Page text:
"Subprime Attention Crisis" is a new book by Tim Hwang that argues that the ad-tech market is a bubble created by an ad industry doing what it does best: convincing advertisers that it is really, really good at selling its products.
Think of department story magnate John Wanamaker's infamous "Half the money I spend on advertising is wasted; the trouble is, I don’t know which half' and consider what a sell-job he got from his ad-agency if he thought that ONLY HALF of his ad spending was wasted!
Writing for Wired, Gilad Edelman praises Hwang's book, which identifies the huge share of ad spending that's siphoned off by the ad-tech industry, which has interposed itself between advertisers and publishers without delivering real value to either.
This is becoming increasingly apparent: consider the Dutch public broadcaster NPO, which swapped out "behavioral ads" (chosen by profiling you) with "contextual ads" (chosen by profiling the web-page it appears on):
Not only did NPO see similar or better click-through rates on ads that were served without knowing ANYTHING about the user, but more users saw those ads because the ads didn't have to get through a tracker blocker.
And, to Hwang's point, these high-performing, highly visible ads each delivered double the money to NPO, because there was no scammy ad-tech industry in the middle raking off a 50% vig for behavioral analysis, real-time auctions and other socially useless smoke-and-mirrors.
Hwang argues that this all adds up to a bubble, where the spending is coming from purchasers who don't know what they're buying - literally, as programmatic ads are placed in realtime, so advertisers don't know which publications run their ads or how they're displayed.
As with every bubble, there's an army of associated huxters pumping away to keep the bubble inflated: ad agencies arbitraging between advertisers and publishers, ad-tech platforms touting their devastating accuracy, and a captured rating agency controlled by FB and Google.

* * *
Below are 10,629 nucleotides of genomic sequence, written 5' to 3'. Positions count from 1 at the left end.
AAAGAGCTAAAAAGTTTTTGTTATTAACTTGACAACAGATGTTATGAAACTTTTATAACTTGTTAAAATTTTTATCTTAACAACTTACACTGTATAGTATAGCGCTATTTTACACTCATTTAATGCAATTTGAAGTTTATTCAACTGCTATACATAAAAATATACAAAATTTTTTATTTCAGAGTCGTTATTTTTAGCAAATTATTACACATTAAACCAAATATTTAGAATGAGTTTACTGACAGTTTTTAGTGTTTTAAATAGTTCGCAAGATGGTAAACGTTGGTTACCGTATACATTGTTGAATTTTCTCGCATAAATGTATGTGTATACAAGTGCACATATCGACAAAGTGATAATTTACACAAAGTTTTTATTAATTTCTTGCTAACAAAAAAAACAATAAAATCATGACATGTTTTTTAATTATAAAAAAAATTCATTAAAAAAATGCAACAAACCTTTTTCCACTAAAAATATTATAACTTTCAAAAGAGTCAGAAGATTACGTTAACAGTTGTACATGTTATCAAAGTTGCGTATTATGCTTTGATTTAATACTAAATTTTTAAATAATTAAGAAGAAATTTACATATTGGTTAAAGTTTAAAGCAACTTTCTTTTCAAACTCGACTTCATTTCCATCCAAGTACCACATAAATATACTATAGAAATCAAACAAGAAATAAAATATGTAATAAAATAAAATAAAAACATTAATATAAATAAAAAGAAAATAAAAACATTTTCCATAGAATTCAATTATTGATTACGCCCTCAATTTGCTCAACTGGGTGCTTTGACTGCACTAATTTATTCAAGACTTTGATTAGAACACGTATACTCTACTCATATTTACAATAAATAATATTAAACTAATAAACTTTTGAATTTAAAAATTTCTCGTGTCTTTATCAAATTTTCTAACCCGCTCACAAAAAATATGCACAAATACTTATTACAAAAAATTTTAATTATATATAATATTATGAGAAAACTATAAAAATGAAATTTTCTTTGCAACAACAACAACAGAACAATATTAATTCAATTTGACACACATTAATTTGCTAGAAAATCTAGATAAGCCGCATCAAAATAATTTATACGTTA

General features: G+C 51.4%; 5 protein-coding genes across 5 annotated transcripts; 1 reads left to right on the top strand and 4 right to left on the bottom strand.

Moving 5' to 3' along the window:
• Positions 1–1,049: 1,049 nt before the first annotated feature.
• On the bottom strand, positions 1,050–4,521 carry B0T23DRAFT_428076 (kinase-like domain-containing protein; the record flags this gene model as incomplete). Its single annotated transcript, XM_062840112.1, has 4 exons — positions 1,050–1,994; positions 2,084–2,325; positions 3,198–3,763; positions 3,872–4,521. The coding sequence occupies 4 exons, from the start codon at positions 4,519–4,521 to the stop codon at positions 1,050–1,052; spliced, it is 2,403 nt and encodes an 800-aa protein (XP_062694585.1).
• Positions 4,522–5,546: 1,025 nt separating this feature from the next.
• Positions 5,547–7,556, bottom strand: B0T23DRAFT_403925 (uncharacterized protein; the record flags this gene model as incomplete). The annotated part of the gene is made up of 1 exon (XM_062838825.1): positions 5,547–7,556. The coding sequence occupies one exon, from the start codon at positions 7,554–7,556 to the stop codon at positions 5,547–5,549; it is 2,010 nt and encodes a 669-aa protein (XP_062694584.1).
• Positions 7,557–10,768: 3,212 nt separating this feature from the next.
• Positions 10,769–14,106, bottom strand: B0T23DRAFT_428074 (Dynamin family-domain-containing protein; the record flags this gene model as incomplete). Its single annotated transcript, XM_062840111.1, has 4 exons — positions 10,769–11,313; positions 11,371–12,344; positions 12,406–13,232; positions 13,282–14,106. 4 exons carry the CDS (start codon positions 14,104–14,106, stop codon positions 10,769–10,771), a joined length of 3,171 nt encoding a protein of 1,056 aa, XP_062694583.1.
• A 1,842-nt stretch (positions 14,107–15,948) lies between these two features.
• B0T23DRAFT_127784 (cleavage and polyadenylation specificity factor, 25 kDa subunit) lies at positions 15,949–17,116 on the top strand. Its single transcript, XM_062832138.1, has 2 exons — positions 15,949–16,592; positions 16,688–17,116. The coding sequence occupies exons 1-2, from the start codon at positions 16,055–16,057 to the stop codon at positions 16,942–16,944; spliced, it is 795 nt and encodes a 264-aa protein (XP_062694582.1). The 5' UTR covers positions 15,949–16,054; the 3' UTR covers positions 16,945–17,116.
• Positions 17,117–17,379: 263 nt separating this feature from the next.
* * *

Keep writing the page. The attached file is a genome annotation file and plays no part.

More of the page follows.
And Hwang points out that ad-tech isn't standalone: it's integral to the entire tech industry, woven into Amazon, Google, FB and even Apple's platforms, subsidizing them and publishers.
Based on this review, I just bumped Hwang's book to the top of my pile. It certainly seems complementary to my own recent short book, HOW TO DESTROY SURVEILLANCE CAPITALISM.
That book's core thesis is that Big Tech lies about the efficacy of its surveillance/persuasion products and achieves its dominance through common-or-garden monopolization of the sort that mediocre sociopaths have mastered since the days of the Rail Barons.
That surveillance capitalism isn't a "rogue" capitalism, it's just "capitalism" - with surveillance, which it gets away with by creating monopolies that can capture their regulators and enmesh themselves in the national security complex.
This isn't identical to Hwang's formulation, but it's not so divergent, either. From the review, I think the big difference is that Hwang doesn't call for a reinvigoration of traditional antitrust, nor for a renewed and muscular interoperability:
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